While it’s clichéd to say that university is a daunting experience, it is definitely true. You’re in a strange city with strange people. But universities do all they can to make this transition as easy as possible.
From personal tutors to student mentors to financial advisors, it’s fair to say you have an abundance of resources at your disposal, which you should take full advantage of.
A personal tutor is simply a professor or lecturer who is assigned to take care of you throughout your university experience. They can be your first port-of-call for any problems you may have. Having trouble with a particular subject? Ask your tutor. Having financial troubles? Then your tutor will point you in the right direction. Not sure how to reference your essay? Email your tutor. I did this a lot. (Sorry Dr. Kirkley)
Your tutors can also offer you job advice and are able to look over personal statements. Want to know more? Then the University of Sheffield summarises the responsibilities nicely. On a similar note, your professors have office hours, a set time of day where you can drop in to visit and ask whatever questions you want.
Student mentors perform a similar role to personal tutors with one key twist: they’re students themselves. They’re usually experienced, wizened third years which have seen and done it all. You may find them more approachable as well.
It could be easier talking to a twenty-one year old student about your relationship or money worries than a professor who could be three times your age. This isn’t to say that you shouldn’t speak to your Personal Tutors as well, but student mentors are there when you need them.
In your third year, you may have the option to be a student mentor yourself and teach freshers everything you wish you had known when you were in their shoes. And as Cardiff University argues being a student mentor gives you plenty of transferable skills you can take into your working life. And it looks great on your CV.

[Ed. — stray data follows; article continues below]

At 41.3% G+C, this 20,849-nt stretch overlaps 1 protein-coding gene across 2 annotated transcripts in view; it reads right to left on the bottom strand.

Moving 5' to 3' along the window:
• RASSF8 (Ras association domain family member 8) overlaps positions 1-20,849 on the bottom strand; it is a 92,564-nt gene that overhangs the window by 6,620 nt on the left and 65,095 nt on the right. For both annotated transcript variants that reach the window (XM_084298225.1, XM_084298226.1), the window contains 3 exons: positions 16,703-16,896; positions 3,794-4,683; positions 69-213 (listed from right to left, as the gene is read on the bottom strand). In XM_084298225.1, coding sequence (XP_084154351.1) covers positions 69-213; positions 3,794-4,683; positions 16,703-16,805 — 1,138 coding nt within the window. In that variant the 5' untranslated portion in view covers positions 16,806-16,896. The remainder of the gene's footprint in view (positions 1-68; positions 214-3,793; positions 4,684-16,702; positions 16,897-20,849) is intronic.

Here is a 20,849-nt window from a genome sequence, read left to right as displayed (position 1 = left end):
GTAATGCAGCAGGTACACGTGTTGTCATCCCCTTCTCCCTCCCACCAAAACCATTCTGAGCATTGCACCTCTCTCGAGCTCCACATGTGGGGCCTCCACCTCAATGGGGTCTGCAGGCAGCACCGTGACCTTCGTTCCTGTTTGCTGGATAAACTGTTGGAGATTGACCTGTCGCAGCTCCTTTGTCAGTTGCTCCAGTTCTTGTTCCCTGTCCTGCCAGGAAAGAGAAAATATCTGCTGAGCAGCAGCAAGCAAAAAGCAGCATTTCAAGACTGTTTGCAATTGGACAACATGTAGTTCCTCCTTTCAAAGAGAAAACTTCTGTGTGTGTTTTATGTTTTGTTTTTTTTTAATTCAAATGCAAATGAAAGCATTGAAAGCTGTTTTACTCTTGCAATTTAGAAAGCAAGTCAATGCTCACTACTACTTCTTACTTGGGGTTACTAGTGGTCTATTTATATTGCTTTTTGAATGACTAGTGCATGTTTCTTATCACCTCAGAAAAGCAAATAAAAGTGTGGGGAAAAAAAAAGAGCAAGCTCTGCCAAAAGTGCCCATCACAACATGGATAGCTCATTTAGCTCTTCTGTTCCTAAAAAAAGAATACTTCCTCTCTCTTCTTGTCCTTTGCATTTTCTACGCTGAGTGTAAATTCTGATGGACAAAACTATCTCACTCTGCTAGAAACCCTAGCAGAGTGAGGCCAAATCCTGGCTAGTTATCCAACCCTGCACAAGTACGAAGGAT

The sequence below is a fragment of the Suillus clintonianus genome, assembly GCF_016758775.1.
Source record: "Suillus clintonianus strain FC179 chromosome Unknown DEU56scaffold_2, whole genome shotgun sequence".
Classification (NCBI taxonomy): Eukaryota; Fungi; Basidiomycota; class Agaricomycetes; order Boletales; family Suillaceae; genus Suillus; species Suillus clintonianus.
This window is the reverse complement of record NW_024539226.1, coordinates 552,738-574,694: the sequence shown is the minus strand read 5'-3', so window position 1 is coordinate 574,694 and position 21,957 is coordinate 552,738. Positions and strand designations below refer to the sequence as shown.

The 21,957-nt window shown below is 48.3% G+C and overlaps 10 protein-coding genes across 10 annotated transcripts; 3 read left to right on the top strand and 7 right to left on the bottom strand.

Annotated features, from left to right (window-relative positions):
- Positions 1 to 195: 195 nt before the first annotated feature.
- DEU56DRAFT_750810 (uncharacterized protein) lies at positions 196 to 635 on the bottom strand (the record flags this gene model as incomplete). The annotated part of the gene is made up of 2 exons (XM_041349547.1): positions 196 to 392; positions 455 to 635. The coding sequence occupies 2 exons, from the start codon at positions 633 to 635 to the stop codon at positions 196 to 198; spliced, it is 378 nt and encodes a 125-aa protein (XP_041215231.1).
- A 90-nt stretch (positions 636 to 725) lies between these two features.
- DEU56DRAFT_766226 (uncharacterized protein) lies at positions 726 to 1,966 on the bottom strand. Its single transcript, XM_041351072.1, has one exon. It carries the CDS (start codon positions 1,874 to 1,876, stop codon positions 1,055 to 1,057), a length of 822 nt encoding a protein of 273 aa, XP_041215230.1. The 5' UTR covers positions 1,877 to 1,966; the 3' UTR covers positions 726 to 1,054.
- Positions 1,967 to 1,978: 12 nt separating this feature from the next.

The Student’s Union
The Student’s Union does an insane amount to help students. Financial advisors are on board to help you with any money-related issues. Blown your entire student loan in Fresher’s week? Well you’re one in a million who can get budgeting advice from finance advisors.
Forgot to apply for student finance? It urm…happened to a friend of mine. Well, your finance advisor can point you in the right direction. Newcastle University did this and more for my urm friend.
As well as finance, students’ unions also offer relationship and sexual advice. Maybe you’re having trouble with your partner. Maybe you slept with your flatmate in Fresher’s, making your current living arrangements seriously awkward. Maybe it’s something entirely more serious. But the relationship advisors are there to help you through the pain.
The bottom line is that universities offer a multitude of different resources, which you should take full advantage of. Personal Tutors, Student Mentors and the Student’s Union are all there to help you. And, of course, if all this fails then there are countless student advice blogs on the internet.